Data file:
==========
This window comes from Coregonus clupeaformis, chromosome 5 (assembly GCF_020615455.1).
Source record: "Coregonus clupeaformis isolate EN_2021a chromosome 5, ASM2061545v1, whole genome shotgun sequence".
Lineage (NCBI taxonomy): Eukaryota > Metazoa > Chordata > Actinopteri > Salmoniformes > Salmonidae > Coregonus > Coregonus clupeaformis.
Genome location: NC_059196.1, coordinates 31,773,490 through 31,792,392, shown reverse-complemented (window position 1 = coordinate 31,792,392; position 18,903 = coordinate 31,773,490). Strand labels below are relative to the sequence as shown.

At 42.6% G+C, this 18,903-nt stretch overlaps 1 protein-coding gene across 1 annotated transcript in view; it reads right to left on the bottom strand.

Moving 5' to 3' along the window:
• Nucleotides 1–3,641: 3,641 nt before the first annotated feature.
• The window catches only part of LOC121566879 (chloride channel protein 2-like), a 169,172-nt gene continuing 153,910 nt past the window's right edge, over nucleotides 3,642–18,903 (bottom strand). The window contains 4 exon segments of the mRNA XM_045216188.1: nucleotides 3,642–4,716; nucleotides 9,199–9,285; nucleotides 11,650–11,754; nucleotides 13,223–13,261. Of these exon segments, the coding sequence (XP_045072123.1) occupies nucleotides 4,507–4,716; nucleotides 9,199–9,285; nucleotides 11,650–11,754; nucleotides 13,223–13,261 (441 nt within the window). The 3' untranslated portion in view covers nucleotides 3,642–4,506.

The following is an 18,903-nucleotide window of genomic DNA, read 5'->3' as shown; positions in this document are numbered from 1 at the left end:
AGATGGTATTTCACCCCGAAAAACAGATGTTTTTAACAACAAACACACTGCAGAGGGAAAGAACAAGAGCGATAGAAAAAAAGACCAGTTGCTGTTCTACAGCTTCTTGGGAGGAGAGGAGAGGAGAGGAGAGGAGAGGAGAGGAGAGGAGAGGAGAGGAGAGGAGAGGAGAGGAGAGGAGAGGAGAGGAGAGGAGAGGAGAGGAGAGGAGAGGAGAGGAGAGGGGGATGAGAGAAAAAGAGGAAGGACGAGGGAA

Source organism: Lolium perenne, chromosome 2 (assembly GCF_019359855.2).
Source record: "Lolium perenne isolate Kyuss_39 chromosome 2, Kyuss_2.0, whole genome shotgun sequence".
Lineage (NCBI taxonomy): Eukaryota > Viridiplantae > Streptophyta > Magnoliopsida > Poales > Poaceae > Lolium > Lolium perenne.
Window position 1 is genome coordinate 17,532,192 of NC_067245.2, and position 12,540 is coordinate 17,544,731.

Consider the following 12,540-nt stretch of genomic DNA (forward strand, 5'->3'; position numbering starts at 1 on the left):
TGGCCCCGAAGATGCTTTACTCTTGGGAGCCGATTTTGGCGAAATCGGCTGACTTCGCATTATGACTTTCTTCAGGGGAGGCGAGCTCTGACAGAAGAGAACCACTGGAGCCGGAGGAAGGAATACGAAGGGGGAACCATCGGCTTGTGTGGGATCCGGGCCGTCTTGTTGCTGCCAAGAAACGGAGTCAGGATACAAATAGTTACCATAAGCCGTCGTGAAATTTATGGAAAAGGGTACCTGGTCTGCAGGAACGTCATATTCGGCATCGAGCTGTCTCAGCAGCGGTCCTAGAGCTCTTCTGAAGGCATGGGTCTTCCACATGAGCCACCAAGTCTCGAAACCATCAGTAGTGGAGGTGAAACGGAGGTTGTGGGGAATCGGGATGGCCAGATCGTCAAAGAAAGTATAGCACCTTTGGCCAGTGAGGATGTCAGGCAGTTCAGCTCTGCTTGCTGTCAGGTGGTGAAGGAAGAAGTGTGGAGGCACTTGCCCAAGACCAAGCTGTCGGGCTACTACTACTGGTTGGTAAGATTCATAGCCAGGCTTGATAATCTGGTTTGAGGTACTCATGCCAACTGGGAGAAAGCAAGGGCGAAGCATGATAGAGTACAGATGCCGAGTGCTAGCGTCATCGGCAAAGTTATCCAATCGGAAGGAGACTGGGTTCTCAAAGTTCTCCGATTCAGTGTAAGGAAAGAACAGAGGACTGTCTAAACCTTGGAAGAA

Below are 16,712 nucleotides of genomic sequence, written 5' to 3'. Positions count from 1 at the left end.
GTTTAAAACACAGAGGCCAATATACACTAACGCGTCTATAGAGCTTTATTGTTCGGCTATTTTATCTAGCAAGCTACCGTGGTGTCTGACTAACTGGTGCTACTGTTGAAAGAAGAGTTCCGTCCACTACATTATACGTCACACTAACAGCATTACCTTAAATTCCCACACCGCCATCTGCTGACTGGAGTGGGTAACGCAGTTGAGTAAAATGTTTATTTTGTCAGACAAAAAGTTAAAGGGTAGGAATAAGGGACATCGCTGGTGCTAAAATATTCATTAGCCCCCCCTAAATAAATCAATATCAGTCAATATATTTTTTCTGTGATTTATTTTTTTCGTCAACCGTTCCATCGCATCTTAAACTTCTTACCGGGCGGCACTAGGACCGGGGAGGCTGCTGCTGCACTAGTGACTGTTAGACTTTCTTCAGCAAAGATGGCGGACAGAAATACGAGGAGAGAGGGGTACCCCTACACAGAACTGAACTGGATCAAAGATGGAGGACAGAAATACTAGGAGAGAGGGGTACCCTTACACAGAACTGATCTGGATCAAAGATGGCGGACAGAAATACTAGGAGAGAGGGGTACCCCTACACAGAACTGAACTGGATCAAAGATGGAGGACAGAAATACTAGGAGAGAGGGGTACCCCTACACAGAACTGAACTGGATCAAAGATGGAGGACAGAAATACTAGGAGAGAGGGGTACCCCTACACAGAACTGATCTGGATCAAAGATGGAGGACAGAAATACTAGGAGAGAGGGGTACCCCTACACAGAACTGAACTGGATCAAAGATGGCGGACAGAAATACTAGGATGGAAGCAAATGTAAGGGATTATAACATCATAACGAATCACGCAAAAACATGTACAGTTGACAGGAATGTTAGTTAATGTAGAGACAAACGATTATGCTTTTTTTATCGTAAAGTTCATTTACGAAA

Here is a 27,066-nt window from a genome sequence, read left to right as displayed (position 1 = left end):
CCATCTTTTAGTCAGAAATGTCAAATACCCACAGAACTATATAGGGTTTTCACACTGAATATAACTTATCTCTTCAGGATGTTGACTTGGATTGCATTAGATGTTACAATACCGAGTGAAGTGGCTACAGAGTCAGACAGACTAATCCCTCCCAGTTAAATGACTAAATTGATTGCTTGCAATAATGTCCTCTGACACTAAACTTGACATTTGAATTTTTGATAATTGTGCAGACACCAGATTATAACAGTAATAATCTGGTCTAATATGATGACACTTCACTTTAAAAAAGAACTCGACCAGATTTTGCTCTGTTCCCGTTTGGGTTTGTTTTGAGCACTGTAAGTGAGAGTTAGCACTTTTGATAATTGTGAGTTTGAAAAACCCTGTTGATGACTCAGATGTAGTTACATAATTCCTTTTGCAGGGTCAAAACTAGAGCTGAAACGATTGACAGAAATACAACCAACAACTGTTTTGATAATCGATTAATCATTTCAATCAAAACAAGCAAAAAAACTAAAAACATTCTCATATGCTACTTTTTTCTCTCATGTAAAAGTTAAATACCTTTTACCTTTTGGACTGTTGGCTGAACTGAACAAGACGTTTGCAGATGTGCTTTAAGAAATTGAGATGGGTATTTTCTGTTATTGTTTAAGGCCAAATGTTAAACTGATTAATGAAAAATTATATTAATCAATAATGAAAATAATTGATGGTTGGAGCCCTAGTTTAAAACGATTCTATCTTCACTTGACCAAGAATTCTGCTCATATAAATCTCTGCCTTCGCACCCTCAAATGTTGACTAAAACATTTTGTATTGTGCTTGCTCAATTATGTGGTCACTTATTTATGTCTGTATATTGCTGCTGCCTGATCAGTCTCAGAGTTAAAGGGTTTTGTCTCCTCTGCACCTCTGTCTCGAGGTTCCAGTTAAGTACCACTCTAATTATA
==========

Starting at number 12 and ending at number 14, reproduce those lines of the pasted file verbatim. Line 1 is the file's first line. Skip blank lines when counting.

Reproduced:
Source record: "Lolium perenne isolate Kyuss_39 chromosome 2, Kyuss_2.0, whole genome shotgun sequence".
Lineage (NCBI taxonomy): Eukaryota > Viridiplantae > Streptophyta > Magnoliopsida > Poales > Poaceae > Lolium > Lolium perenne.
Window position 1 is genome coordinate 17,532,192 of NC_067245.2, and position 12,540 is coordinate 17,544,731.